Wyatt Hardy, PLC

Criminal, Family and Probate Law

Wyatt Hardy, PLC

Criminal, Family and Probate Law


Protecting Clients’ Rights. Working To Solve Problems.

How can you prove you were forced to commit a crime?

On Behalf of | Jul 11, 2024 | Criminal Defense

Fear and the need to defend yourself and others from harm are instinctive. Unfortunately, some people exploit those instincts. If someone coerces you to commit a crime, duress may be your best defense.

In a duress defense, you can show that someone forced you to commit a crime by using violence or threats. Criminal duress often appears in movies. For example, a person held at gunpoint is forced to take part in a robbery. Another is a parent forced to sell an illegal drug after threats against their child’s life.

Knowing what counts as duress is the first step in building your defense. Understanding when you can use it comes next.

Duress vs. necessity

Duress isn’t the only defense for cases where a person commits a crime to avoid harm. Necessity also fits the bill. People often confuse it with duress. What sets them apart are the circumstances.

To prove duress, it must involve:

  • Immediate danger of death or serious bodily harm
  • An inescapable or unavoidable threat greater than the harm caused by the crime
  • Well-grounded fear that another person will carry out the threat
  • A defendant who got involved through no fault of their own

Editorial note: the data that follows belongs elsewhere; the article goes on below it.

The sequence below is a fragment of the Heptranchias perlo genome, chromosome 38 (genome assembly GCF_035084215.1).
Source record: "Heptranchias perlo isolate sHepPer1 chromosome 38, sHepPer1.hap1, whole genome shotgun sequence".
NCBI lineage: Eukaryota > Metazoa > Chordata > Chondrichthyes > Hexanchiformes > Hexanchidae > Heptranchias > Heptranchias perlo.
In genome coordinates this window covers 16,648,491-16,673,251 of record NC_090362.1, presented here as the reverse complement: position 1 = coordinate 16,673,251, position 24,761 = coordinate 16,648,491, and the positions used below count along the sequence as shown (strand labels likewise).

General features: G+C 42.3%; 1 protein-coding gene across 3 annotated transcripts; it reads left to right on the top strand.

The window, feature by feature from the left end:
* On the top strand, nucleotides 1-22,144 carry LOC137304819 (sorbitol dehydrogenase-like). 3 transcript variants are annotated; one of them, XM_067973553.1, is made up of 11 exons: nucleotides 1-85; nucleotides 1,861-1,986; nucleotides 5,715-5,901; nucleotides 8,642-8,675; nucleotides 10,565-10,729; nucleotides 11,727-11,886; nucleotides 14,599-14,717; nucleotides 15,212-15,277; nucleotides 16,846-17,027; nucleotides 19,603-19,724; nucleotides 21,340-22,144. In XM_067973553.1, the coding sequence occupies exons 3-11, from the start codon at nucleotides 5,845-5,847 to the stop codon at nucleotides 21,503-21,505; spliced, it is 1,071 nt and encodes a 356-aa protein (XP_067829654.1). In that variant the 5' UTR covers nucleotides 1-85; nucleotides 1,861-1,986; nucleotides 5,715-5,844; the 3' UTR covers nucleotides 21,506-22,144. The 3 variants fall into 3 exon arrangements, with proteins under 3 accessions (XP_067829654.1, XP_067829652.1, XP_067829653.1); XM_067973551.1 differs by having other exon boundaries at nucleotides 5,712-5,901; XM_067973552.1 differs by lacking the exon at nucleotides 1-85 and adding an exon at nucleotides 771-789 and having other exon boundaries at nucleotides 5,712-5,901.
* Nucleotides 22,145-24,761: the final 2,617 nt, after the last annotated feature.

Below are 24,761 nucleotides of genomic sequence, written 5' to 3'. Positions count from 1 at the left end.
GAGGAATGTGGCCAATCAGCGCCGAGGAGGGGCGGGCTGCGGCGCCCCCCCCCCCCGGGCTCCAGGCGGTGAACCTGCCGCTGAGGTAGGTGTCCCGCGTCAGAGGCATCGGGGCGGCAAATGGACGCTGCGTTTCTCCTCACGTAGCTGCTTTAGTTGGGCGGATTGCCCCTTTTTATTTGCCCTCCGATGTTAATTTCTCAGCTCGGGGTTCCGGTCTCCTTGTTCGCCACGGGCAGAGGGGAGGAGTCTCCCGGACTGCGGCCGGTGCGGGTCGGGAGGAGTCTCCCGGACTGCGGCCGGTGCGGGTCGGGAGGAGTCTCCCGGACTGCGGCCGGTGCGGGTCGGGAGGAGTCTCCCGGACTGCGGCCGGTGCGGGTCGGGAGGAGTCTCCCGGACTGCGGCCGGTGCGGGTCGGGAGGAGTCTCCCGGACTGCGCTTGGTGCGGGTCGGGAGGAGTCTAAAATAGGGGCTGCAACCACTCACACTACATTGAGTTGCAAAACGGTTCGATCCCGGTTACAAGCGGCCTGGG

On the other hand, you can make a case for necessity if:

  • The crime is committed to prevent greater harm
  • The defendant had a reasonable belief of an immediate and specific threat
  • There was no reasonable alternative available besides committing the crime
  • The situation is a result of urgent circumstances, not the actions of a specific person

As affirmative defenses, you must present evidence for each element.

Is duress a legitimate defense for serious crimes like murder?

In most states, the answer is “no.” But states such as Arkansas and Connecticut, for example, allow a duress defense for all classifications of murder.

Nevada is another state that allows a duress defense, but only for non-death penalty cases.

If you have legal counsel, you’ll want to ask whether duress can reduce your sentence or help you avoid criminal penalties altogether.

Being forced into committing a crime is anyone’s nightmare. It happens in situations out of your control. Understanding what constitutes a legal defense from unjust criminal charges is vital to waking up from it.